gold and green celtic cross

ST. PATRICK’S PRAYER

I arise today
Through a mighty strength, the invocation of the Trinity,
Through belief in the Threeness,
Through confession of the Oneness
of the Creator of creation.
I arise today
Through the strength of Christ’s birth with His baptism,
Through the strength of His crucifixion with His burial,
Through the strength of His resurrection with His ascension,
Through the strength of His descent for the judgment of doom.
I arise today
Through the strength of the love of cherubim,
In the obedience of angels,
In the service of archangels,
In the hope of resurrection to meet with reward,
In the prayers of patriarchs,
In the predictions of prophets,
In the preaching of apostles,
In the faith of confessors,
In the innocence of holy virgins,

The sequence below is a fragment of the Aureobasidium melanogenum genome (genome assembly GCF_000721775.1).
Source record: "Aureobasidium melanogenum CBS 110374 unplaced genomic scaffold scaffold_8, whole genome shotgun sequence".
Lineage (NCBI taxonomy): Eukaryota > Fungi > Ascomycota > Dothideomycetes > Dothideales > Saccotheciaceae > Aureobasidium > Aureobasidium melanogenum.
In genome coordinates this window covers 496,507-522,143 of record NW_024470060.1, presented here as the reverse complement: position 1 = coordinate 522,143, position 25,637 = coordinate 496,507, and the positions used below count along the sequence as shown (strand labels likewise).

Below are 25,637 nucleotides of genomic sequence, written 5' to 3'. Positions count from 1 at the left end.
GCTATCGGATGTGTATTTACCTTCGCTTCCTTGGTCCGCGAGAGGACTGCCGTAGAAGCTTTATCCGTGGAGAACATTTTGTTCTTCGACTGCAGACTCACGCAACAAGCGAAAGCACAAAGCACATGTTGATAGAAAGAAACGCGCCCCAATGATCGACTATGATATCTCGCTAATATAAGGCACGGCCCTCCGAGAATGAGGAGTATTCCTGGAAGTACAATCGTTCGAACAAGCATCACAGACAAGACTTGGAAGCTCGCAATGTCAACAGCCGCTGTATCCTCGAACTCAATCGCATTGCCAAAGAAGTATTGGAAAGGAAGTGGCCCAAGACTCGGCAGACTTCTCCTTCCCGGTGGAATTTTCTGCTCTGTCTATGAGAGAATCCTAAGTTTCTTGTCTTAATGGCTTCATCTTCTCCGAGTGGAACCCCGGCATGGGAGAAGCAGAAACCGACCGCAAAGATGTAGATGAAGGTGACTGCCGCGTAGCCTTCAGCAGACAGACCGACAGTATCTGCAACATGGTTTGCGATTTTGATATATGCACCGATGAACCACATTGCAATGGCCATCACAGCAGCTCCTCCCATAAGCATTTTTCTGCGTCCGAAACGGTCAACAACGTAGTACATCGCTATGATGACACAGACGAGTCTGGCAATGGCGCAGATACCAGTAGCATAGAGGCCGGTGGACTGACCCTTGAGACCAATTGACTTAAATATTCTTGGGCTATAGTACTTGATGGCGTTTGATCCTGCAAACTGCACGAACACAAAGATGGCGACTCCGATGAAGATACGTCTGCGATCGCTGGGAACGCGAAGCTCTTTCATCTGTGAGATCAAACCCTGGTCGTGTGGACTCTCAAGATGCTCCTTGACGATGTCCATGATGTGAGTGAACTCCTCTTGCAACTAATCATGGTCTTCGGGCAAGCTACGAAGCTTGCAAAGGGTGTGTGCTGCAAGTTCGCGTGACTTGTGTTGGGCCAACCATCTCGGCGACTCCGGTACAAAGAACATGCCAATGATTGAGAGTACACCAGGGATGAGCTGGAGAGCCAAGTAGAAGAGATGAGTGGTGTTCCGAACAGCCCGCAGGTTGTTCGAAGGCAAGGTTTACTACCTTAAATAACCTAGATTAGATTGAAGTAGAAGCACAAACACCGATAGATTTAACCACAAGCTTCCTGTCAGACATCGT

In the deeds of righteous men.
I arise today, through
The strength of heaven,
The light of the sun,
The radiance of the moon,
The splendor of fire,
The speed of lightning,
The swiftness of wind,
The depth of the sea,
The stability of the earth,
The firmness of rock.
I arise today, through
God’s strength to pilot me,
God’s might to uphold me,
God’s wisdom to guide me,
God’s eye to look before me,
God’s ear to hear me,
God’s word to speak for me,
God’s hand to guard me,
God’s shield to protect me,
God’s host to save me
From snares of devils,
From temptation of vices,
From everyone who shall wish me ill,
afar and near.
I summon today
All these powers between me and those evils,
Against every cruel and merciless power
that may oppose my body and soul,
Against incantations of false prophets,
Against black laws of pagandom,
Against false laws of heretics,
Against craft of idolatry,
Against spells of witches and smiths and wizards,